As the Ebola epidemic persisted in West Africa in 2015, Bill Gates delivered a TED Talk that urged greater preparedness for the next epidemic. His words have proven wildly prescient in 2020, with his predictions of an even more dangerous virus, and the consequences of a sluggish response, coming to fruition amid the novel coronavirus pandemic.
“If anything kills over 10 million people in the next few decades, it's most likely to be a highly infectious virus rather than a war,” Gates said in the beginning of his talk. “But we've actually invested very little in a system to stop an epidemic. We're not ready for the next epidemic.” He went on to describe the lack of epidemiologists “ready to go [to West Africa]” to assess Ebola and its spread, how it was being diagnosed, or which treatment approaches should be used.
“The failure to prepare could allow the next epidemic to be dramatically more devastating than Ebola,” which affected primarily Sierra Leone, Guinea, and Liberia, Gates said. He cited reasons why the epidemic didn’t spread further — including the nature of the virus, which can’t be spread through the air and renders people so sick, they become bedridden; and the fact that it didn’t enter urban areas.
“Next time, we might not be so lucky,” he said. “You can have a virus where people feel well enough while they're infectious that they get on a plane or they go to a market.”
Indeed, the novel coronavirus seems to spread more easily then Ebola, per STAT. While Ebola is transmitted via contact with the bodily fluids of an infected person, you can contract the novel coronavirus simply from an infected person’s coughs or sneezes, or from close contact with them. STAT also reports that novel coronavirus can be airborne for a few seconds within respiratory droplets, although conflicting preliminary evidence suggests it can persist in the air for longer.
Novel coronavirus disease, COVID-19, has also been detected in a number of urban areas around the globe. The scenario Gates described of asymptomatic people unwittingly spreading the disease in crowded areas isn’t far off the mark, either. Evidence suggests that people who show little to no symptoms may be playing a bigger role in spreading COVID-19 than initially thought, CNN reports. And according to Reuters, clusters of cases at a church in Daegu in South Korea and a hospital in a neighboring county may be linked to an infected individual who traveled to and around these locations.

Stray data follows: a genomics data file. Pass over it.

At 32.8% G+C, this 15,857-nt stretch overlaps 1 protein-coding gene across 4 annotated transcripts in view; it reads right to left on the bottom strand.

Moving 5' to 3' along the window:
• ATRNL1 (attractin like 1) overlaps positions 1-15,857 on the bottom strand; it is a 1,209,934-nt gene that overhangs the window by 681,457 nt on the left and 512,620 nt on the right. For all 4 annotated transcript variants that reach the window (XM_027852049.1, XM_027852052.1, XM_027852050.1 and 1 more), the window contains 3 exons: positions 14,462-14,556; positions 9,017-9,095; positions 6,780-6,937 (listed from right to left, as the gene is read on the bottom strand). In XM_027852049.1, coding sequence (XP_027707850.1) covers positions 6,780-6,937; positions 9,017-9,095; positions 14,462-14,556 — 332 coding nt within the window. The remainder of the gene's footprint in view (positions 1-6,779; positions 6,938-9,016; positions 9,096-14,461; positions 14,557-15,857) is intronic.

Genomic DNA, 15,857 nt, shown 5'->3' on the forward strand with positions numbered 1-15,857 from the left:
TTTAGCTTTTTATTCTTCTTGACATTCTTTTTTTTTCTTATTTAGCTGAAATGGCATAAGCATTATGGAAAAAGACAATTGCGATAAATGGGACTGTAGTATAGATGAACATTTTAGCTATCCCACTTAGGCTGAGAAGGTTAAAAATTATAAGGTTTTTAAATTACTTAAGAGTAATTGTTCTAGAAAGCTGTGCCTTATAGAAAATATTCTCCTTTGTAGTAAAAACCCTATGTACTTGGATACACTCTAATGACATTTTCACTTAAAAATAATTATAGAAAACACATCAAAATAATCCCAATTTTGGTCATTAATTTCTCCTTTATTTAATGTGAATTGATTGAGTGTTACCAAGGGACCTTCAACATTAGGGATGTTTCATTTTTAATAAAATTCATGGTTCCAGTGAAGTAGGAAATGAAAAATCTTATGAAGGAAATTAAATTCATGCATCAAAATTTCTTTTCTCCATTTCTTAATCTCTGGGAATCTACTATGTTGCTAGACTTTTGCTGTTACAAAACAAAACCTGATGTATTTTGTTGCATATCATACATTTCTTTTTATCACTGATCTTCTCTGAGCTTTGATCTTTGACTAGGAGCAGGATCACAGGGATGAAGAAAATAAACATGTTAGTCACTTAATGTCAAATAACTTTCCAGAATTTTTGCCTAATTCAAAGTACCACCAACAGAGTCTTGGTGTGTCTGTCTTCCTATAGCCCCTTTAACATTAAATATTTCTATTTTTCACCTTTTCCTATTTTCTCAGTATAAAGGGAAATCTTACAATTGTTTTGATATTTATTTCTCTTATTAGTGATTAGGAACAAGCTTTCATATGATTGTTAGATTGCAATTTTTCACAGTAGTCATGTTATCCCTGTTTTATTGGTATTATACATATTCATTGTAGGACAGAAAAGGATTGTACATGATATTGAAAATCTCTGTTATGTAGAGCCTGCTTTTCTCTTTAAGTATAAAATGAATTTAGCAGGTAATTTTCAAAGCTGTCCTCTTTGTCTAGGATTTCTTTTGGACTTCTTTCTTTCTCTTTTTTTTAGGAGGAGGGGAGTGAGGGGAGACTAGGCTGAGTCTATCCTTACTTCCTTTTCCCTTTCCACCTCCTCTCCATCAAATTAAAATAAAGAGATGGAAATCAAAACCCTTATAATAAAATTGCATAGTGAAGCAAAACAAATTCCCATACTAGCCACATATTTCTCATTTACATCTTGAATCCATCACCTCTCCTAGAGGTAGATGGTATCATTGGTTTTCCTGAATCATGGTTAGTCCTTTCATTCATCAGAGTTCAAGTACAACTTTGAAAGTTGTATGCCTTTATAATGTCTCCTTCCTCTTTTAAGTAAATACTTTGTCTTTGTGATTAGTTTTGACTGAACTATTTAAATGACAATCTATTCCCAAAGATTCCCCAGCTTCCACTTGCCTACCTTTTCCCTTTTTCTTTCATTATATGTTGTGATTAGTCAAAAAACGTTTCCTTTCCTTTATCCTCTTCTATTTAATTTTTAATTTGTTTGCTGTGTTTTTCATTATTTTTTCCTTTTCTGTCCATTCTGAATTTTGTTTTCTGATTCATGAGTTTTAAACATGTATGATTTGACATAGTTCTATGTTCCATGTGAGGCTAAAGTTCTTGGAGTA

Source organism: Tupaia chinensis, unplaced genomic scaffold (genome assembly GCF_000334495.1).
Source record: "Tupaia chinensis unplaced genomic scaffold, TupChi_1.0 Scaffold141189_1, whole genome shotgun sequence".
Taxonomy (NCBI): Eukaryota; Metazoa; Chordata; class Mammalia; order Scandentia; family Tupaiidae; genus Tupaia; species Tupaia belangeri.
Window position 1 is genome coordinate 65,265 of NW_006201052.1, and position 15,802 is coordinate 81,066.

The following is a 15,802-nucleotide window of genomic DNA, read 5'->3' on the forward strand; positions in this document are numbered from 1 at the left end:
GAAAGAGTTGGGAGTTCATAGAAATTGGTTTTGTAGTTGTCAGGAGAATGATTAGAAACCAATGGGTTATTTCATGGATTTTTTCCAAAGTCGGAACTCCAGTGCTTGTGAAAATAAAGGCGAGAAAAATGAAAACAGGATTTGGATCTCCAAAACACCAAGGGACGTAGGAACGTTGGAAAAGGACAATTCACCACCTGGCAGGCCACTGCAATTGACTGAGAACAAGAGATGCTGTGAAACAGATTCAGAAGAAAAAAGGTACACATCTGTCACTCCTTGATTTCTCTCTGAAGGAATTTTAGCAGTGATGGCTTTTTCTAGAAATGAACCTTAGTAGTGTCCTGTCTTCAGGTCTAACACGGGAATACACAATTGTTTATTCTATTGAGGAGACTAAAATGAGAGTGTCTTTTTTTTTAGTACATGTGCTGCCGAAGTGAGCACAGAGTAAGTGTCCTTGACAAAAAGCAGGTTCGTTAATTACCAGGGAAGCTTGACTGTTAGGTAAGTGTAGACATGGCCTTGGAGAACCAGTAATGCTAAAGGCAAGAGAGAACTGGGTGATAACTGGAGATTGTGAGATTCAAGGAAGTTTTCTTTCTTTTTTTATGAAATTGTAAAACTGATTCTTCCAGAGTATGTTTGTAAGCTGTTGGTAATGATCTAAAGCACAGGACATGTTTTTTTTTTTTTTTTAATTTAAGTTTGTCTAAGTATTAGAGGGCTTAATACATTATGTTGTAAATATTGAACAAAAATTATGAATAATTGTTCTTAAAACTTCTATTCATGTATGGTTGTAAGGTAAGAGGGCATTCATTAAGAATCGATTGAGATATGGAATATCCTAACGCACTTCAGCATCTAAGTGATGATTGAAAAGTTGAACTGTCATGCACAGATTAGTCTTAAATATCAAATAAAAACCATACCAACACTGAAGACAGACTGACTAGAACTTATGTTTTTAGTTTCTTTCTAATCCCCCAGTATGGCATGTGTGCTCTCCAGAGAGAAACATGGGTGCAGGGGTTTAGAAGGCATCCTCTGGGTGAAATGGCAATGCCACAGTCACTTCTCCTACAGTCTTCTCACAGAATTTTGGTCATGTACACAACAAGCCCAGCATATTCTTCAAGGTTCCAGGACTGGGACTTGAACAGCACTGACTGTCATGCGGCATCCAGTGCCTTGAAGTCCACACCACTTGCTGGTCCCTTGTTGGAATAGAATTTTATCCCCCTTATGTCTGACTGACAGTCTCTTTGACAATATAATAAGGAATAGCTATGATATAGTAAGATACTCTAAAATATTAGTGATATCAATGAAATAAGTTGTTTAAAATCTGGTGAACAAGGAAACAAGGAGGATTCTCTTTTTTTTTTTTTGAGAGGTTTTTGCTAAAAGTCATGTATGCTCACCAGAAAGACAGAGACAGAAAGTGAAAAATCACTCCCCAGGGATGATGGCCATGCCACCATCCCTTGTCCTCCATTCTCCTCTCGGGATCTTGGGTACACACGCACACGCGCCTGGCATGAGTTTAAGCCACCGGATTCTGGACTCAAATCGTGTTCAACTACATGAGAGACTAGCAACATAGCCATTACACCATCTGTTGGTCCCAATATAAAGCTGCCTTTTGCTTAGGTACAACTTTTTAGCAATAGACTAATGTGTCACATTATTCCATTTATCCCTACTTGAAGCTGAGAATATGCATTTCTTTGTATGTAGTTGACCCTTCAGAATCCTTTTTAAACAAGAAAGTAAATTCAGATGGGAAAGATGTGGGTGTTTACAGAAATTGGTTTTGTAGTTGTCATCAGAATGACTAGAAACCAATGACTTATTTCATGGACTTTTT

As far as preparedness, not a whole lot has changed since Gates’ TED Talk. Some countries, like Taiwan and Singapore, got a handle on COVID-19 fairly early, avoiding huge outbreaks, while others, like Iran, Italy, and the US, did not, as Mic reported last week. Although the Obama administration set up a National Security Council directorate during the West African Ebola epidemic that was supposed to be responsible for preparing for the next pandemic, the Trump administration dissolved it in 2018, the Associated Press reports. Former Obama administration officials argue that the current administration could’ve responded faster had the directorate stayed in place.
“I think if we’d had a unit and dedicated professionals looking at this issue, gaming out scenarios well before ... we might have identified some of these testing issues,” Lisa Monaco, President Obama’s homeland security adviser, said at a coronavirus forum, according to the AP. “There would have been folks sounding the alarm in December when we saw this coming out of China, saying ’Hey, what do we need to be doing here in this country to address it?”
Instead, as Ashish Jha, the director of the Harvard Global Health Institute, told NPR, the lag in testing capacity in the US has prevented us from identifying and isolating every single infected person. Since we don’t know who all these individuals are, they’ll probably continue to spread the disease.
Toward the end of his TED Talk, Gates called for preparing for the next epidemic as we would prepare for war, pairing medical professionals with the military, tapping into their ability to respond rapidly — a sentiment echoed by former Vice President Joe Biden at the Democratic presidential debate on Sunday, when he said he would “call out the military” to respond to the pandemic, The Hill reports.
Gates said he didn’t know exactly how much it would cost to fund a pandemic preparedness team, but predicted it would “very modest compared to the potential harm,” both financially and in terms of loss of human life. Already, signs point to the pandemic triggering a recession, per CNBC, and CNN reports that COVID-19 has killed more than 6,500 people worldwide as of March 16, not far from the Ebola death count of 10,000 cited by Gates. While it may be too late for many countries to get ahead of COVID-19, hopefully heeding his call for preparedness could prevent it from spreading even further.
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